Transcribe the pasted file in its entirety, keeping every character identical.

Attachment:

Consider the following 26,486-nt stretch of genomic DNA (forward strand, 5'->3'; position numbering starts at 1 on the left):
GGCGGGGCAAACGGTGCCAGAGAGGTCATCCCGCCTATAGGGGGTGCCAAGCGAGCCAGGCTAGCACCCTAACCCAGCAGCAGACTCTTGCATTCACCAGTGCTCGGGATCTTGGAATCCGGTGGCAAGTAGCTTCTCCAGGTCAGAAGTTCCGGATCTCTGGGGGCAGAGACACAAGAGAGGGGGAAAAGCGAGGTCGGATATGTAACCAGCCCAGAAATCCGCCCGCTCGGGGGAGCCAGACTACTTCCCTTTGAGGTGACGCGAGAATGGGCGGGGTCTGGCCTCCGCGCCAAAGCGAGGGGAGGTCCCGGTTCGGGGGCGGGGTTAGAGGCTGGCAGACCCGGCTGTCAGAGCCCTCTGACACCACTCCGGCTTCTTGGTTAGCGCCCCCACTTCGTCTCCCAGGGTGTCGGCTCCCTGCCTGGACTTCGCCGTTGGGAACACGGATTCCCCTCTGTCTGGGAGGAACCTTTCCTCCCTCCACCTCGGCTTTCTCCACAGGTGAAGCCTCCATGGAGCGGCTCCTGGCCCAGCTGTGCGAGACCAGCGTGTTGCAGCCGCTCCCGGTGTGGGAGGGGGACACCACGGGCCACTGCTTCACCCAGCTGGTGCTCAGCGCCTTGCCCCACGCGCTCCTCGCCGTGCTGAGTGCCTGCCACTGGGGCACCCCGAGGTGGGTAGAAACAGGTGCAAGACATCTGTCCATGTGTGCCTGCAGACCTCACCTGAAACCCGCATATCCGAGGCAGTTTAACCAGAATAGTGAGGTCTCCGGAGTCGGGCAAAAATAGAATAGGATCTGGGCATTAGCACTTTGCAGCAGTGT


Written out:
Consider the following 26,486-nt stretch of genomic DNA (forward strand, 5'->3'; position numbering starts at 1 on the left):
GGCGGGGCAAACGGTGCCAGAGAGGTCATCCCGCCTATAGGGGGTGCCAAGCGAGCCAGGCTAGCACCCTAACCCAGCAGCAGACTCTTGCATTCACCAGTGCTCGGGATCTTGGAATCCGGTGGCAAGTAGCTTCTCCAGGTCAGAAGTTCCGGATCTCTGGGGGCAGAGACACAAGAGAGGGGGAAAAGCGAGGTCGGATATGTAACCAGCCCAGAAATCCGCCCGCTCGGGGGAGCCAGACTACTTCCCTTTGAGGTGACGCGAGAATGGGCGGGGTCTGGCCTCCGCGCCAAAGCGAGGGGAGGTCCCGGTTCGGGGGCGGGGTTAGAGGCTGGCAGACCCGGCTGTCAGAGCCCTCTGACACCACTCCGGCTTCTTGGTTAGCGCCCCCACTTCGTCTCCCAGGGTGTCGGCTCCCTGCCTGGACTTCGCCGTTGGGAACACGGATTCCCCTCTGTCTGGGAGGAACCTTTCCTCCCTCCACCTCGGCTTTCTCCACAGGTGAAGCCTCCATGGAGCGGCTCCTGGCCCAGCTGTGCGAGACCAGCGTGTTGCAGCCGCTCCCGGTGTGGGAGGGGGACACCACGGGCCACTGCTTCACCCAGCTGGTGCTCAGCGCCTTGCCCCACGCGCTCCTCGCCGTGCTGAGTGCCTGCCACTGGGGCACCCCGAGGTGGGTAGAAACAGGTGCAAGACATCTGTCCATGTGTGCCTGCAGACCTCACCTGAAACCCGCATATCCGAGGCAGTTTAACCAGAATAGTGAGGTCTCCGGAGTCGGGCAAAAATAGAATAGGATCTGGGCATTAGCACTTTGCAGCAGTGT